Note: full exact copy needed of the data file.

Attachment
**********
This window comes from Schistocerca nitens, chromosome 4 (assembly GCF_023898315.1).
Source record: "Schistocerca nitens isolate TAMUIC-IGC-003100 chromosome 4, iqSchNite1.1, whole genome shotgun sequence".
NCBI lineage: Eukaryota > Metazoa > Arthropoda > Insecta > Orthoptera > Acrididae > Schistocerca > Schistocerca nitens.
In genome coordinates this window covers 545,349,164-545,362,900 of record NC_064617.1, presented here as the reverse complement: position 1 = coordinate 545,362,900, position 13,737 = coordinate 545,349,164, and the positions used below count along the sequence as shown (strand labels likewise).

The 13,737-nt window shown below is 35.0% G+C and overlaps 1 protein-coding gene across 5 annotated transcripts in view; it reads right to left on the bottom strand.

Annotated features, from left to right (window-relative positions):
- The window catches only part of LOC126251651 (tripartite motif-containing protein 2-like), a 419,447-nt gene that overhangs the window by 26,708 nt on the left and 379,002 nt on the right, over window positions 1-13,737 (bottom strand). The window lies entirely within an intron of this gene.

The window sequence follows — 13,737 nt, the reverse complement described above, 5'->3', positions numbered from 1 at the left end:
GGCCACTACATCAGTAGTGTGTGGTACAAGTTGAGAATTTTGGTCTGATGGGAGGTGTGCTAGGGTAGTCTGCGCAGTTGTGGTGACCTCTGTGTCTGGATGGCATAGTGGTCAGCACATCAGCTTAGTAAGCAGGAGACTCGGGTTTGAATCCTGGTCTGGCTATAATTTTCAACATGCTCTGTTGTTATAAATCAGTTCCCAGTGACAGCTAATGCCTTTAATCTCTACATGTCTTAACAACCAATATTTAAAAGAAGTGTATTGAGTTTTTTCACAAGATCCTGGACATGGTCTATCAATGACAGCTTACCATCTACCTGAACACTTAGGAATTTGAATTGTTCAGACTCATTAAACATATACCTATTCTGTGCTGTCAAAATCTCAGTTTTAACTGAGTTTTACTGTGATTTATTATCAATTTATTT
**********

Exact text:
This window comes from Schistocerca nitens, chromosome 4 (assembly GCF_023898315.1).
Source record: "Schistocerca nitens isolate TAMUIC-IGC-003100 chromosome 4, iqSchNite1.1, whole genome shotgun sequence".
NCBI lineage: Eukaryota > Metazoa > Arthropoda > Insecta > Orthoptera > Acrididae > Schistocerca > Schistocerca nitens.
In genome coordinates this window covers 545,349,164-545,362,900 of record NC_064617.1, presented here as the reverse complement: position 1 = coordinate 545,362,900, position 13,737 = coordinate 545,349,164, and the positions used below count along the sequence as shown (strand labels likewise).

The 13,737-nt window shown below is 35.0% G+C and overlaps 1 protein-coding gene across 5 annotated transcripts in view; it reads right to left on the bottom strand.

Annotated features, from left to right (window-relative positions):
- The window catches only part of LOC126251651 (tripartite motif-containing protein 2-like), a 419,447-nt gene that overhangs the window by 26,708 nt on the left and 379,002 nt on the right, over window positions 1-13,737 (bottom strand). The window lies entirely within an intron of this gene.

The window sequence follows — 13,737 nt, the reverse complement described above, 5'->3', positions numbered from 1 at the left end:
GGCCACTACATCAGTAGTGTGTGGTACAAGTTGAGAATTTTGGTCTGATGGGAGGTGTGCTAGGGTAGTCTGCGCAGTTGTGGTGACCTCTGTGTCTGGATGGCATAGTGGTCAGCACATCAGCTTAGTAAGCAGGAGACTCGGGTTTGAATCCTGGTCTGGCTATAATTTTCAACATGCTCTGTTGTTATAAATCAGTTCCCAGTGACAGCTAATGCCTTTAATCTCTACATGTCTTAACAACCAATATTTAAAAGAAGTGTATTGAGTTTTTTCACAAGATCCTGGACATGGTCTATCAATGACAGCTTACCATCTACCTGAACACTTAGGAATTTGAATTGTTCAGACTCATTAAACATATACCTATTCTGTGCTGTCAAAATCTCAGTTTTAACTGAGTTTTACTGTGATTTATTATCAATTTATTT